To save content items to your account,
please confirm that you agree to abide by our usage policies.
If this is the first time you use this feature, you will be asked to authorise Cambridge Core to connect with your account.
Find out more about saving content to .
To save content items to your Kindle, first ensure firstname.lastname@example.org
is added to your Approved Personal Document E-mail List under your Personal Document Settings
on the Manage Your Content and Devices page of your Amazon account. Then enter the ‘name’ part
of your Kindle email address below.
Find out more about saving to your Kindle.
Note you can select to save to either the @free.kindle.com or @kindle.com variations.
‘@free.kindle.com’ emails are free but can only be saved to your device when it is connected to wi-fi.
‘@kindle.com’ emails can be delivered even when you are not connected to wi-fi, but note that service fees apply.
I argue in this chapter that the negotiations surrounding both the Geneva Conventions and the Protocols Additional to the Geneva Conventions demonstrate that the expectation of reciprocity still exists within IHL, despite significant concessions towards humanitarianism. This chapter proceeds in four parts. In the first section, I give a brief history of IHL and highlight the role historically played by expectations of reciprocity within the regime. In sections two, three and four I examine the negotiations that took place at the Diplomatic Conferences of 1949 and 1974–7 that updated Geneva law. Each section demonstrates how, despite the willingness of states to extend the protections of IHL regulations to more armed conflicts and individuals, they were only willing to do so given the expectation of a reciprocal commitment – both de jure and de facto – to comply with the law. I conclude with some remarks about what the history of these negotiations demonstrates about the continued role played by expectations of reciprocity in the POW regime, given that this is the central focus of the subsequent two chapters.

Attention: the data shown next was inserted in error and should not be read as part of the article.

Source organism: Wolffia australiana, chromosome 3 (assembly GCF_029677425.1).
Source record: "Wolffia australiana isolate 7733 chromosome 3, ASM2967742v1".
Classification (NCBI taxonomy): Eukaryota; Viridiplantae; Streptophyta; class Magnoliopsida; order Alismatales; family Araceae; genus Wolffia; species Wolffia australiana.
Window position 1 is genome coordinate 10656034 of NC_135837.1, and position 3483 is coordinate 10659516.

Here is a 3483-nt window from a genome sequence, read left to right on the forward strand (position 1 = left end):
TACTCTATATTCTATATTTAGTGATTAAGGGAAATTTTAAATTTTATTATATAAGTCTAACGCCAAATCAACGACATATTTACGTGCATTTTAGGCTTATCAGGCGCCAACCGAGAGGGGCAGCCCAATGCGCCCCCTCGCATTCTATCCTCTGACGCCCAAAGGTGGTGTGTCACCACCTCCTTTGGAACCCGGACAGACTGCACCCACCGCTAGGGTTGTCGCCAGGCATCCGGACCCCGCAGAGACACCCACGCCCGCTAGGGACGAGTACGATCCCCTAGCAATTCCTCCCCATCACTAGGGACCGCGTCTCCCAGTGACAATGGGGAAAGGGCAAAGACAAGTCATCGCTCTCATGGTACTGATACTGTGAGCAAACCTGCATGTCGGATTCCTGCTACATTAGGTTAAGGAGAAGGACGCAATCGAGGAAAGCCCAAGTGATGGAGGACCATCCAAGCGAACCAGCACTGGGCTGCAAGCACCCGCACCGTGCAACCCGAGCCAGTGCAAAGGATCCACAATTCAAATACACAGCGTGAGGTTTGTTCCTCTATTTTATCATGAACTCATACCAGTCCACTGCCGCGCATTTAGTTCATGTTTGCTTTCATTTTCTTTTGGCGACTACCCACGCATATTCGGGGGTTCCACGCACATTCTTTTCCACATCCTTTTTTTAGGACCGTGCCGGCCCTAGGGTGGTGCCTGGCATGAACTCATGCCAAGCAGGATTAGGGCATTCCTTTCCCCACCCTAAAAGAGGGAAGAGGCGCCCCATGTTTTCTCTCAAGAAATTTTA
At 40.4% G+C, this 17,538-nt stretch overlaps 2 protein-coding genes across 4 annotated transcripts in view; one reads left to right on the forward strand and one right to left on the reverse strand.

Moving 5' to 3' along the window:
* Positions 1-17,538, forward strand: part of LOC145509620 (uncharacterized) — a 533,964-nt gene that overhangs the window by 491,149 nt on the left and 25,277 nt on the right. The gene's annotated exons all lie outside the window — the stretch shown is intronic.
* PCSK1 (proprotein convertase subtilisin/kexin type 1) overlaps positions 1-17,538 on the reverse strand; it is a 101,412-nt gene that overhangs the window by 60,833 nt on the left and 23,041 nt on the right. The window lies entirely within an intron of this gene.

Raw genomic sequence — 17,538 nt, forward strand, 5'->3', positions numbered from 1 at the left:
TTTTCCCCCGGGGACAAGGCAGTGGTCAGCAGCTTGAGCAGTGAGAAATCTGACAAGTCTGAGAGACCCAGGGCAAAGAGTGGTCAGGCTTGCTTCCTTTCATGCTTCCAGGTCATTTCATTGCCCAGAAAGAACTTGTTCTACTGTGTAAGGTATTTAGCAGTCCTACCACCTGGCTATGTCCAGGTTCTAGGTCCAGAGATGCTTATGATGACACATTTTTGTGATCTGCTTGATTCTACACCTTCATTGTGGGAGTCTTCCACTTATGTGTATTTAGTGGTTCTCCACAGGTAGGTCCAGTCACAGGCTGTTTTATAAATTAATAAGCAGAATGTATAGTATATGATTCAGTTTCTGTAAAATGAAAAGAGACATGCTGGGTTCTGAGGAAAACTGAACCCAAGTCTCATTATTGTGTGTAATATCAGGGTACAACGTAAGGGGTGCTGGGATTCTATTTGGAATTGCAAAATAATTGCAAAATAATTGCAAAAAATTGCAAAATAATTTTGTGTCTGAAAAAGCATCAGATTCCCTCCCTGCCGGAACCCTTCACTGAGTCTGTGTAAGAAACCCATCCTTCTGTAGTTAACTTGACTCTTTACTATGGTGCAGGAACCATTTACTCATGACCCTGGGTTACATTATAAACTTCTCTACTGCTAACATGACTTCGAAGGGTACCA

Email your librarian or administrator to recommend adding this to your organisation's collection.